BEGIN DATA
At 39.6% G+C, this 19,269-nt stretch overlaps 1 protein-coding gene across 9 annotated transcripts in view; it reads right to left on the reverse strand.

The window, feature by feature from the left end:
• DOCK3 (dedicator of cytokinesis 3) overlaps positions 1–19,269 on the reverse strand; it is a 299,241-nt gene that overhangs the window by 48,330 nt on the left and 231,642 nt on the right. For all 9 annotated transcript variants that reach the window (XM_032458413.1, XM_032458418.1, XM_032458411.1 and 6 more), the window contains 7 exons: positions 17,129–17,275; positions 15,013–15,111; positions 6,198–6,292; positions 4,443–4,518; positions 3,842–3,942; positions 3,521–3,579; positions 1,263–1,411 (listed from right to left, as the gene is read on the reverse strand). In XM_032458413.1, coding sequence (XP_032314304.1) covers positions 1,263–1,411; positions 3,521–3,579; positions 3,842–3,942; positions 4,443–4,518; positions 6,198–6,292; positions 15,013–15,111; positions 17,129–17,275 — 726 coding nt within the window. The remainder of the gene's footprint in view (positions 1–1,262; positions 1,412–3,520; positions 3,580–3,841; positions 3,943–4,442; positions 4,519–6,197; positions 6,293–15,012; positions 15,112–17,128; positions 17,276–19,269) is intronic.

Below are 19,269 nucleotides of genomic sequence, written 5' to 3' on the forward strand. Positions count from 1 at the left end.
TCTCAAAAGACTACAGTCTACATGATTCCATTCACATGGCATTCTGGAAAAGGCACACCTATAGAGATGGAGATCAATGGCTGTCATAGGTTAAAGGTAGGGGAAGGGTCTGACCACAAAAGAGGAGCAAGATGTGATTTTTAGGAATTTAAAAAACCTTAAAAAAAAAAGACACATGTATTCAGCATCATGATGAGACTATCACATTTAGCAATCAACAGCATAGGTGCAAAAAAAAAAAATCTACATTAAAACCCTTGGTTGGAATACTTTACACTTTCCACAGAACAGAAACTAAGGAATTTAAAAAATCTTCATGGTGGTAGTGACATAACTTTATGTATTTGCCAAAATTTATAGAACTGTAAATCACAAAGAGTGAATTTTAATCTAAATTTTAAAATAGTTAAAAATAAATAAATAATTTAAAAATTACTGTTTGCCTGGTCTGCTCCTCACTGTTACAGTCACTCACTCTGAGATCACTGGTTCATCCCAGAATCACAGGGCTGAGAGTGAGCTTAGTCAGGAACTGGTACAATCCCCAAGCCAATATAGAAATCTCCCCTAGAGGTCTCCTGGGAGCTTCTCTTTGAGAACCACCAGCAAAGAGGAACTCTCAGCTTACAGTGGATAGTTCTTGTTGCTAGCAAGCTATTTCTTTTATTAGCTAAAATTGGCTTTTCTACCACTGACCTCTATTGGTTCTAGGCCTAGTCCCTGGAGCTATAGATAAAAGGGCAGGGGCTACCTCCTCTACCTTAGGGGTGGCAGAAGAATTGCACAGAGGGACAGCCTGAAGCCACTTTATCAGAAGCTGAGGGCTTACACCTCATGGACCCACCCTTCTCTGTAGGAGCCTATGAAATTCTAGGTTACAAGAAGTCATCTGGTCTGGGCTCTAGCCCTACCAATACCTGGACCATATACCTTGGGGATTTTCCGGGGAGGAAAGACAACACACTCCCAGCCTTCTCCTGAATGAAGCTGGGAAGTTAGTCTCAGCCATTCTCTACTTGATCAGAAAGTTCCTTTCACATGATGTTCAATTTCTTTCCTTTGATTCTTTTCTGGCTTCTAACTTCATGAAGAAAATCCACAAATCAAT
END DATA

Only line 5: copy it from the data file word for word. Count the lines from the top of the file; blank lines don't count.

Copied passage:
TCTCAAAAGACTACAGTCTACATGATTCCATTCACATGGCATTCTGGAAAAGGCACACCTATAGAGATGGAGATCAATGGCTGTCATAGGTTAAAGGTAGGGGAAGGGTCTGACCACAAAAGAGGAGCAAGATGTGATTTTTAGGAATTTAAAAAACCTTAAAAAAAAAAGACACATGTATTCAGCATCATGATGAGACTATCACATTTAGCAATCAACAGCATAGGTGCAAAAAAAAAAAATCTACATTAAAACCCTTGGTTGGAATACTTTACACTTTCCACAGAACAGAAACTAAGGAATTTAAAAAATCTTCATGGTGGTAGTGACATAACTTTATGTATTTGCCAAAATTTATAGAACTGTAAATCACAAAGAGTGAATTTTAATCTAAATTTTAAAATAGTTAAAAATAAATAAATAATTTAAAAATTACTGTTTGCCTGGTCTGCTCCTCACTGTTACAGTCACTCACTCTGAGATCACTGGTTCATCCCAGAATCACAGGGCTGAGAGTGAGCTTAGTCAGGAACTGGTACAATCCCCAAGCCAATATAGAAATCTCCCCTAGAGGTCTCCTGGGAGCTTCTCTTTGAGAACCACCAGCAAAGAGGAACTCTCAGCTTACAGTGGATAGTTCTTGTTGCTAGCAAGCTATTTCTTTTATTAGCTAAAATTGGCTTTTCTACCACTGACCTCTATTGGTTCTAGGCCTAGTCCCTGGAGCTATAGATAAAAGGGCAGGGGCTACCTCCTCTACCTTAGGGGTGGCAGAAGAATTGCACAGAGGGACAGCCTGAAGCCACTTTATCAGAAGCTGAGGGCTTACACCTCATGGACCCACCCTTCTCTGTAGGAGCCTATGAAATTCTAGGTTACAAGAAGTCATCTGGTCTGGGCTCTAGCCCTACCAATACCTGGACCATATACCTTGGGGATTTTCCGGGGAGGAAAGACAACACACTCCCAGCCTTCTCCTGAATGAAGCTGGGAAGTTAGTCTCAGCCATTCTCTACTTGATCAGAAAGTTCCTTTCACATGATGTTCAATTTCTTTCCTTTGATTCTTTTCTGGCTTCTAACTTCATGAAGAAAATCCACAAATCAAT